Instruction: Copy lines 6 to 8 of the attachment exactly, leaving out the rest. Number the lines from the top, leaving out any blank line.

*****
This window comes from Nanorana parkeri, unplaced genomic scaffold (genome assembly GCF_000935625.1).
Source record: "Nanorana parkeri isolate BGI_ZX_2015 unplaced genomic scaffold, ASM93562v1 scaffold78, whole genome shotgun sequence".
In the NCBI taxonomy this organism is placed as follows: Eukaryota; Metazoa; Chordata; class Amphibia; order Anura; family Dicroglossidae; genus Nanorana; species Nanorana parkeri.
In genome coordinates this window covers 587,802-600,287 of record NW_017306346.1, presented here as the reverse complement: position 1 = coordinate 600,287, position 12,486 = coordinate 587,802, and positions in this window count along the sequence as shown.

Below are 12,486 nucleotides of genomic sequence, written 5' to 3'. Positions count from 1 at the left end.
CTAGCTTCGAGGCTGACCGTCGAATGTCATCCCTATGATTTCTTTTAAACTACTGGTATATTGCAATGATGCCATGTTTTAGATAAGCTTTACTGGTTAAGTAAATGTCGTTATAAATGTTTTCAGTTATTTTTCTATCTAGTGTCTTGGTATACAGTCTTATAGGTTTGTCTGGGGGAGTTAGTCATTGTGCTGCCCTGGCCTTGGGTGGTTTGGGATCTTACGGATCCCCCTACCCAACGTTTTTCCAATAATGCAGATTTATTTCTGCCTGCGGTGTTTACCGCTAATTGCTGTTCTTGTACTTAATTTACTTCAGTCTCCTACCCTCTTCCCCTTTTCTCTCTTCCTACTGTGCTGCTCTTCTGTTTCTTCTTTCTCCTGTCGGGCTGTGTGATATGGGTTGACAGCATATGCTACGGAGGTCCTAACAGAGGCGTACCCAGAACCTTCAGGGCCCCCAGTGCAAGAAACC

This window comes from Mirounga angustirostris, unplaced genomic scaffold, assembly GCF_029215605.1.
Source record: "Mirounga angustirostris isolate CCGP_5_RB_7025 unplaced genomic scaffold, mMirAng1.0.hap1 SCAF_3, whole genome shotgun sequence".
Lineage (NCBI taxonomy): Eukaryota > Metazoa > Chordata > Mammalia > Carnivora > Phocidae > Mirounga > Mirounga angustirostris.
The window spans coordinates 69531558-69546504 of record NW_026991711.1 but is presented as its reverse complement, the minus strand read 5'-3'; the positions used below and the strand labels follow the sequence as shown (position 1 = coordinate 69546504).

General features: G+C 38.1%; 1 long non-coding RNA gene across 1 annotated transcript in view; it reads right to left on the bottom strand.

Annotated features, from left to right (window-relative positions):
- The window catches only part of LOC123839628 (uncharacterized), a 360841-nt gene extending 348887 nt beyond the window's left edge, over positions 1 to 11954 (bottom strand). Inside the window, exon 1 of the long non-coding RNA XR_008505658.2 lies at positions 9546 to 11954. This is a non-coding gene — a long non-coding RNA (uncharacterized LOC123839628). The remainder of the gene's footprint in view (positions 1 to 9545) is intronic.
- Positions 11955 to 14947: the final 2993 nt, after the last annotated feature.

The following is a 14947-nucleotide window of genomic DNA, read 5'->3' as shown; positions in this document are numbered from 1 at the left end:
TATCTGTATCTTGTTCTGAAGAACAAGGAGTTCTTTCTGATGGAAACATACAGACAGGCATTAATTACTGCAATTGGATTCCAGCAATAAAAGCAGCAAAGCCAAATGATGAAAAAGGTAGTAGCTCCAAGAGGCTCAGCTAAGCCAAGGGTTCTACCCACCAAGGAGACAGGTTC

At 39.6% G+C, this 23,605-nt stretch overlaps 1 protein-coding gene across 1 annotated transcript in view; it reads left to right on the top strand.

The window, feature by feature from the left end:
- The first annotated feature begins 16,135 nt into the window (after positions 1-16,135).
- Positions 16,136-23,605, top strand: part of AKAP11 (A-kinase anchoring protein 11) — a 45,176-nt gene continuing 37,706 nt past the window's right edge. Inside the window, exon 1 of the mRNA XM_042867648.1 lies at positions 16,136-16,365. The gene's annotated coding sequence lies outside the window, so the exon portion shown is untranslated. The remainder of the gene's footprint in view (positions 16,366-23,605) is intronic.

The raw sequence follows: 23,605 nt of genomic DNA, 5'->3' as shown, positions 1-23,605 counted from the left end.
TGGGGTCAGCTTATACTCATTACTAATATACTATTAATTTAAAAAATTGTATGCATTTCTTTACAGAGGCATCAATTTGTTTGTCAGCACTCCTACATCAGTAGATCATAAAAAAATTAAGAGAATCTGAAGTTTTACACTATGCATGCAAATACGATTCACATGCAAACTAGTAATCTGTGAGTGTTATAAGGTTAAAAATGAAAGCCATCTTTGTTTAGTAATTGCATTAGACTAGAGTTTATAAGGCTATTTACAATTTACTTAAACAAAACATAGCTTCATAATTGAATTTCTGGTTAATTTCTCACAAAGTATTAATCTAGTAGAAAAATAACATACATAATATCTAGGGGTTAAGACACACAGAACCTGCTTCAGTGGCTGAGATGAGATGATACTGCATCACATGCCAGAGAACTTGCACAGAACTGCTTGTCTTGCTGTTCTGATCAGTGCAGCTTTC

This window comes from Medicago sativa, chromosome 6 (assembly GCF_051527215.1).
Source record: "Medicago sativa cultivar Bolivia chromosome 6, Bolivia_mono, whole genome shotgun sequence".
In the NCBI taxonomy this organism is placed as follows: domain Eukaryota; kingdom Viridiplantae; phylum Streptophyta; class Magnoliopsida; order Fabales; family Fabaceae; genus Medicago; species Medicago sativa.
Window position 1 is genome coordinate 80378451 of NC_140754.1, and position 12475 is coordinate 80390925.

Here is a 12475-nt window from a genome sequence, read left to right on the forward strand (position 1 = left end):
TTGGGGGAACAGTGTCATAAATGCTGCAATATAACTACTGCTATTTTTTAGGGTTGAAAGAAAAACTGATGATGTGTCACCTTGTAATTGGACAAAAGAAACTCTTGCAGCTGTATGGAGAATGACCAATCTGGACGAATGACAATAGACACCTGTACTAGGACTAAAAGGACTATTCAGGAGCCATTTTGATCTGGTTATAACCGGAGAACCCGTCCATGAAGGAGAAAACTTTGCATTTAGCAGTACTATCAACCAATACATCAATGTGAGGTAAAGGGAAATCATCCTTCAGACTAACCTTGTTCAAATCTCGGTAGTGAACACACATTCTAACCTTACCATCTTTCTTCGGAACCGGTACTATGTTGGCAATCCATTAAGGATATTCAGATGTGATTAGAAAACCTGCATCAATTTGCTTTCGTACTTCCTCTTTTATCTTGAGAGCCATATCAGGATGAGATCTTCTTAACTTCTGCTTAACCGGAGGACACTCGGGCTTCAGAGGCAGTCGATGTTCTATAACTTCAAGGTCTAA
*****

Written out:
CTAGCTTCGAGGCTGACCGTCGAATGTCATCCCTATGATTTCTTTTAAACTACTGGTATATTGCAATGATGCCATGTTTTAGATAAGCTTTACTGGTTAAGTAAATGTCGTTATAAATGTTTTCAGTTATTTTTCTATCTAGTGTCTTGGTATACAGTCTTATAGGTTTGTCTGGGGGAGTTAGTCATTGTGCTGCCCTGGCCTTGGGTGGTTTGGGATCTTACGGATCCCCCTACCCAACGTTTTTCCAATAATGCAGATTTATTTCTGCCTGCGGTGTTTACCGCTAATTGCTGTTCTTGTACTTAATTTACTTCAGTCTCCTACCCTCTTCCCCTTTTCTCTCTTCCTACTGTGCTGCTCTTCTGTTTCTTCTTTCTCCTGTCGGGCTGTGTGATATGGGTTGACAGCATATGCTACGGAGGTCCTAACAGAGGCGTACCCAGAACCTTCAGGGCCCCCAGTGCAAGAAACC

This window comes from Mirounga angustirostris, unplaced genomic scaffold, assembly GCF_029215605.1.
Source record: "Mirounga angustirostris isolate CCGP_5_RB_7025 unplaced genomic scaffold, mMirAng1.0.hap1 SCAF_3, whole genome shotgun sequence".